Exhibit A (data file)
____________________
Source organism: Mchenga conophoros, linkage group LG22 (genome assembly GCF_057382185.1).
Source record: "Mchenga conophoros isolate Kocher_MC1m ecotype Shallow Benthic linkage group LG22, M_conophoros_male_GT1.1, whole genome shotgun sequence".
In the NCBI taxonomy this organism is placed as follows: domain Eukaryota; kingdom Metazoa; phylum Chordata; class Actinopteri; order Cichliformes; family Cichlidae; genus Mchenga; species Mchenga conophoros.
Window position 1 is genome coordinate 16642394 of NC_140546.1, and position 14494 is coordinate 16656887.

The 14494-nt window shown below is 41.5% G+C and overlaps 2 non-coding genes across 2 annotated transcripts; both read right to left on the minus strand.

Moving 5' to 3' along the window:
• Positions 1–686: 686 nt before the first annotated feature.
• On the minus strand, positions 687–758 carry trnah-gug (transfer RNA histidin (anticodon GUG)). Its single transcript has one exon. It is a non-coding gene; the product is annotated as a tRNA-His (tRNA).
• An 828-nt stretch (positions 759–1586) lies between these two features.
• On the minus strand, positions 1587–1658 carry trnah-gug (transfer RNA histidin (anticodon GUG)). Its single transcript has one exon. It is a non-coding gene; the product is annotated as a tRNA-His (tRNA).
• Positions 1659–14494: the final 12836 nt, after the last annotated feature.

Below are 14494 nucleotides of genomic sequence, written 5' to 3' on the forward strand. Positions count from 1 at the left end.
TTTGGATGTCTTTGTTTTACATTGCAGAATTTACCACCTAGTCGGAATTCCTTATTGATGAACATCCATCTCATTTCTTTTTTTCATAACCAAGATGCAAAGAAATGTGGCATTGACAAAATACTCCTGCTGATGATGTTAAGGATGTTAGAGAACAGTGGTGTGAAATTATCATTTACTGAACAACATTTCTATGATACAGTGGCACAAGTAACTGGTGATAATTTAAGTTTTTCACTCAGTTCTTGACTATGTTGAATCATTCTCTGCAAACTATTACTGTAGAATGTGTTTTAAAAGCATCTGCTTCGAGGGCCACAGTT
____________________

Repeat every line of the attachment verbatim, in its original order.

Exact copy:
Source organism: Mchenga conophoros, linkage group LG22 (genome assembly GCF_057382185.1).
Source record: "Mchenga conophoros isolate Kocher_MC1m ecotype Shallow Benthic linkage group LG22, M_conophoros_male_GT1.1, whole genome shotgun sequence".
In the NCBI taxonomy this organism is placed as follows: domain Eukaryota; kingdom Metazoa; phylum Chordata; class Actinopteri; order Cichliformes; family Cichlidae; genus Mchenga; species Mchenga conophoros.
Window position 1 is genome coordinate 16642394 of NC_140546.1, and position 14494 is coordinate 16656887.

The 14494-nt window shown below is 41.5% G+C and overlaps 2 non-coding genes across 2 annotated transcripts; both read right to left on the minus strand.

Moving 5' to 3' along the window:
• Positions 1–686: 686 nt before the first annotated feature.
• On the minus strand, positions 687–758 carry trnah-gug (transfer RNA histidin (anticodon GUG)). Its single transcript has one exon. It is a non-coding gene; the product is annotated as a tRNA-His (tRNA).
• An 828-nt stretch (positions 759–1586) lies between these two features.
• On the minus strand, positions 1587–1658 carry trnah-gug (transfer RNA histidin (anticodon GUG)). Its single transcript has one exon. It is a non-coding gene; the product is annotated as a tRNA-His (tRNA).
• Positions 1659–14494: the final 12836 nt, after the last annotated feature.

Below are 14494 nucleotides of genomic sequence, written 5' to 3' on the forward strand. Positions count from 1 at the left end.
TTTGGATGTCTTTGTTTTACATTGCAGAATTTACCACCTAGTCGGAATTCCTTATTGATGAACATCCATCTCATTTCTTTTTTTCATAACCAAGATGCAAAGAAATGTGGCATTGACAAAATACTCCTGCTGATGATGTTAAGGATGTTAGAGAACAGTGGTGTGAAATTATCATTTACTGAACAACATTTCTATGATACAGTGGCACAAGTAACTGGTGATAATTTAAGTTTTTCACTCAGTTCTTGACTATGTTGAATCATTCTCTGCAAACTATTACTGTAGAATGTGTTTTAAAAGCATCTGCTTCGAGGGCCACAGTT